Cory Wallace is a world 24 hour solo mountain bike champion again.
The Jasper athlete defended his title at the World Endurance Mountain Bike Organization (WEMBO) World Championships on November 4-5, held this year in Armidale, Australia. It’s Wallace’s fifth time standing atop the elite men’s podium.
“A 24 hour race is a big undertaking,” the 39-year-old said from a beach in Sri Lanka, three days after taking home WEMBO gold. “It’s nice to get another one in the bag.”
Wallace wasn’t the only Jasper marathon mountain biker to have a strong race in Armidale. Andrew Bovard, who also calls Jasper National Park’s peaks and valleys his home training grounds, placed second in his category (male 45-49-year-olds).
Bovard, who said in the 12 weeks leading up to the event he trained harder than he had ever done in his life, subsequently had the best 24 hour race performance of his 15-year-plus endurance mountain biking career.
“Keys to my results were a positive mindset … and having the right people around me during the race,” Bovard said.
The Australian race course largely set up as twisting technical single track, a course so serpentine that riders had to watch their speeds. Because of all the berms and turns, Wallace said it was difficult to make up ground.
“It’s a race you wouldn’t want to get behind in,” he said.
Apart from a short stint at the beginning of the contest, he didn’t.
Wallace was racing in a field of 11, but soon after the starter’s pistol sounded, it became clear it would be a three-man contest. His long-time race rival, Australia’s Jason English, who has seven WEMBO world titles under his belt, attacked early and led for two laps, but Wallace soon tracked him down.
“I realized right away that chasing someone on that course sucks,” Wallace said. “I wanted to be in the lead.”
Another racer who had posted impressive results was Australia’s Jon Odams. Odams had recently bested English, so Wallace was wary that the 40-year-old could pose a serious challenge to his five-peat. However, Odams had bad luck when he snapped his chain not once, but twice during the event. Wallace said when he saw Odams’ mechanical issues, he and English agreed to pour it on.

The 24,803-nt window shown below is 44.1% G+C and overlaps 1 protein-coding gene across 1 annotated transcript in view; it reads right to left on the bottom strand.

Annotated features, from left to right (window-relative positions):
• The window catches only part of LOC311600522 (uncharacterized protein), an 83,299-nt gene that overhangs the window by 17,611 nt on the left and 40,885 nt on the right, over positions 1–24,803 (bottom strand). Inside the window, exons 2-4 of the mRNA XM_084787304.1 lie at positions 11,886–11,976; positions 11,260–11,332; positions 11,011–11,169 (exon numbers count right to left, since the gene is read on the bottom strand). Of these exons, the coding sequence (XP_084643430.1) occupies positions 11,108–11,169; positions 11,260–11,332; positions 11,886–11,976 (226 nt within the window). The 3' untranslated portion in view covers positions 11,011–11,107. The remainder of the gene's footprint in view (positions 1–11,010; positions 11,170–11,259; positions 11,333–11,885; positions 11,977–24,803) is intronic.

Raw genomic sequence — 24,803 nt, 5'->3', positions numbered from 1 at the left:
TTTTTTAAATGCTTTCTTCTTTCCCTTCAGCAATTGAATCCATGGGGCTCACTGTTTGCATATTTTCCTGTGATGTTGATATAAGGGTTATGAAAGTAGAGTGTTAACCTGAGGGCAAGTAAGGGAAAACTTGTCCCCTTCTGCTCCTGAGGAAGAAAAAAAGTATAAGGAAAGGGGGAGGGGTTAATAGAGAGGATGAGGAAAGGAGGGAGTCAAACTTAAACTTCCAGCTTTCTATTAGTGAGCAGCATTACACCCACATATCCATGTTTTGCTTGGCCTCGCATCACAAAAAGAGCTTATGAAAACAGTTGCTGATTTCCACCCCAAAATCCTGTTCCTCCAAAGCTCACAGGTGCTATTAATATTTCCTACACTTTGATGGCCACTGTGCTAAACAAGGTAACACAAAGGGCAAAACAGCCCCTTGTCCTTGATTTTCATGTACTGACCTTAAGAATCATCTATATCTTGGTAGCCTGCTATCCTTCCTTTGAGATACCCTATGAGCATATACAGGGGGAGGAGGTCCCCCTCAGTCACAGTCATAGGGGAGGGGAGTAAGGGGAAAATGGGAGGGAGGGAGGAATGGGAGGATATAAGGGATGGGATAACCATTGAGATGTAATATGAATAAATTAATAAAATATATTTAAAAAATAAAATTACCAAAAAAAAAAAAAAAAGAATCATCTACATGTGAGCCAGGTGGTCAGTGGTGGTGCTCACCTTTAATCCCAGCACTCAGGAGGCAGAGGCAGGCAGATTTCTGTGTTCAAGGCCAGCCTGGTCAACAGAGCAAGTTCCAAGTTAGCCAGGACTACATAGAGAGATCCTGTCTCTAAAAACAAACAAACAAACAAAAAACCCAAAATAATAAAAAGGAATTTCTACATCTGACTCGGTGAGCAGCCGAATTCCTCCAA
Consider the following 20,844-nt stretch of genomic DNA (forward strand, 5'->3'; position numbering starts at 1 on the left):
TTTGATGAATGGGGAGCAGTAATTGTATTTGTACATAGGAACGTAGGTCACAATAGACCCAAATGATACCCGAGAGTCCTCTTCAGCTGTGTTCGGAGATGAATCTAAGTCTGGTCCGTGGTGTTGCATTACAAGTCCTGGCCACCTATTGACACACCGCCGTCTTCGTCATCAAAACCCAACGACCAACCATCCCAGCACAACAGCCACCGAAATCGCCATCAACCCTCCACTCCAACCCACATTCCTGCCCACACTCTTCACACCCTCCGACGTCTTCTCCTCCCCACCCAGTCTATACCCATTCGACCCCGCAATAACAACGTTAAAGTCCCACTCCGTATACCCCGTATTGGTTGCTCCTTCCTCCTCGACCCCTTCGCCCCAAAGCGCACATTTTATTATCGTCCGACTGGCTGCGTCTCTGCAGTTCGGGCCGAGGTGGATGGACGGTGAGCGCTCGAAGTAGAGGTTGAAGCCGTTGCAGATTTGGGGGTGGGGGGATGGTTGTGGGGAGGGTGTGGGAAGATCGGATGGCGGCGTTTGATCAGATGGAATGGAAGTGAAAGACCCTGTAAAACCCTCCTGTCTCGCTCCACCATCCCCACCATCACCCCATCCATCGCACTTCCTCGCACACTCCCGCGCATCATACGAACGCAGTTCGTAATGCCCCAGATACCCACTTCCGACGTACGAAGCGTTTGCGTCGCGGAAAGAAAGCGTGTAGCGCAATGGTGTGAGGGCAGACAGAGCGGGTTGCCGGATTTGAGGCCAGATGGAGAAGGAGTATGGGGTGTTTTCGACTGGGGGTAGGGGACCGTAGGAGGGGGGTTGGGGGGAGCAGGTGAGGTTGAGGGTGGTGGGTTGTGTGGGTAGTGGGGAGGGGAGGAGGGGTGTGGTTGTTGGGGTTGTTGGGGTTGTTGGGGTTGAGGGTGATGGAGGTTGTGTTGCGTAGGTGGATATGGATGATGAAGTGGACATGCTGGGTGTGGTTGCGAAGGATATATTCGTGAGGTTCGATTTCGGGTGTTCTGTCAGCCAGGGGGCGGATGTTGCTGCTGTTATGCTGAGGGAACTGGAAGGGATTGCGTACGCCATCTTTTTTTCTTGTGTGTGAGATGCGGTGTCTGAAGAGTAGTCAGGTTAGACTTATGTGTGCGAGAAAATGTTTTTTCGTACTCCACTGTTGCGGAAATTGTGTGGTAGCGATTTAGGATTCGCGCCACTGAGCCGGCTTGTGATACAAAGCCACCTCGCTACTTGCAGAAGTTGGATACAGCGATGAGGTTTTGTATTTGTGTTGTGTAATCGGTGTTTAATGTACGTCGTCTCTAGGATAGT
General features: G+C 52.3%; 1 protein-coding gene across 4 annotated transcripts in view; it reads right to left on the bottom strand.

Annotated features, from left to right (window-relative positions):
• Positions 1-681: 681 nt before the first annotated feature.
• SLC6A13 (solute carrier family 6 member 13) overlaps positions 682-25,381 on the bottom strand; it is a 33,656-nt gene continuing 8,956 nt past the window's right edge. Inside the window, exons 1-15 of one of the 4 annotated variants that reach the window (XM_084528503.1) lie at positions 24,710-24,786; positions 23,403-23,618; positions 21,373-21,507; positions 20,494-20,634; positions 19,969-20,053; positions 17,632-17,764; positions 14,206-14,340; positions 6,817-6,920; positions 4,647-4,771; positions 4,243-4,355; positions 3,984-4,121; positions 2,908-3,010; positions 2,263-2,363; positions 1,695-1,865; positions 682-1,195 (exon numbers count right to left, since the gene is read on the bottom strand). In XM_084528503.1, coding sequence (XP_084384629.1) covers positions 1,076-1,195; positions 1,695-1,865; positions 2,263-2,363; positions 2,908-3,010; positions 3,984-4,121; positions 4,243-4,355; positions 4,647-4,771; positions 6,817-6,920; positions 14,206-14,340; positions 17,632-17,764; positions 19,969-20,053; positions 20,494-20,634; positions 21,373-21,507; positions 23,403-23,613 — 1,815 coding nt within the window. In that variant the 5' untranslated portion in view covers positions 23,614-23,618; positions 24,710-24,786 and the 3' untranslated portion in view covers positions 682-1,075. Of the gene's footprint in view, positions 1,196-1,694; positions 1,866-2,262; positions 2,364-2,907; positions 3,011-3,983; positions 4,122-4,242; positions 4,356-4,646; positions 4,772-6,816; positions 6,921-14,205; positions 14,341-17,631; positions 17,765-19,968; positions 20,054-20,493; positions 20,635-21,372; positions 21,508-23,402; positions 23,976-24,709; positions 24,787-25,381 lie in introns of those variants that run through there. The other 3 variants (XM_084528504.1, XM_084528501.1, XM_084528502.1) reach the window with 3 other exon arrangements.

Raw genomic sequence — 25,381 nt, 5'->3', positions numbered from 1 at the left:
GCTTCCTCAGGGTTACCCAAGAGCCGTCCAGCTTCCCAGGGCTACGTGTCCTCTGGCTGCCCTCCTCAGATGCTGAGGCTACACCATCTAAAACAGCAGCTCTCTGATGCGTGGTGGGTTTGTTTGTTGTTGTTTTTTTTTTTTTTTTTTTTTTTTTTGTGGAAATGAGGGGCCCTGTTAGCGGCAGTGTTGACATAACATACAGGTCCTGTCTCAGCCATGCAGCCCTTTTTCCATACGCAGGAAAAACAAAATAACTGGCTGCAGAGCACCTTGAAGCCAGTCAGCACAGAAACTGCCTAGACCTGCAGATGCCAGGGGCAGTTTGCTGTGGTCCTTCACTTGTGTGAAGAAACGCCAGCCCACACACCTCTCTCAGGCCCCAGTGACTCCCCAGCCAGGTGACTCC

“I told Jason ‘we’ve gotta make him pay for this, we have to demoralize him,’” Wallace recounted.
Soon after leaving their contemporary in the dust, Wallace and English separated. Wallace gained 45 minutes on his rival, but then through the night, English clawed back to within 15 minutes of Wallace.
“I got a bit complacent. Jason got wind I was doing some slower laps and closed the gap,” Wallace said.
That fired the Jasperite up. Wallace pulled away again, this time for good. By the 23rd hour of racing, English conceded the victory. They came to a gentlemen’s agreement to stop—although Wallace kept his kit on and his bike close by.
“I trust Jason, but…I wasn’t going to shower just yet,” he laughed.
Wallace arrived in Australia with his body, bikes and pit crew all in top condition. His high-octane training regiments in Jasper and McBride had been on point, and his race strategy and food plan, he believed, was sound.
In fact, the only hiccups in his pre-race routine were in the nights leading up to the 24-hour World Championships. Right around Halloween, Wallace discovered the 136-year-old house he rented with his friends gave off the kind of energy he didn’t need for race day.
“I swear it was haunted,” Wallace said. “We were all having really rough sleeps there.”
While Wallace and his flatmates were trying to rest up in advance of the big race, the house had other ideas. Shutters would bang open in the middle of the night, neighbourhood dogs would start howling and the whole place was giving everyone the creeps, Wallace said.
“It felt like the house was alive.”
Despite the paranormal activity, Wallace’s own energy didn’t wane. His fifth WEMBO world title was the first one he snagged down under—a feather in his helmet considering Australia has been known as the 24-hour racing hub.
“I’ve had back luck and bad races here,” he said. “It makes number five pretty sweet.”
Wallace’s next few weeks will also be pretty sweet: He’s helping tourism officials in Sri Lanka configure a rideable route for a 10-day mountain bike tour, and then he’ll fly to Nepal, where he has helped that country establish a mountain bike racing culture.
Wallace’s stay in the Himalayas will include “some kind of adventure, not sure what,” and also mark the start of the racing season, which begins in earnest with races in Mexico and South America. Then, 12 months from now, he’ll hope to once again defend his World 24 Hour Solo Mountain Bike Championships title.
Bob Covey // email@example.com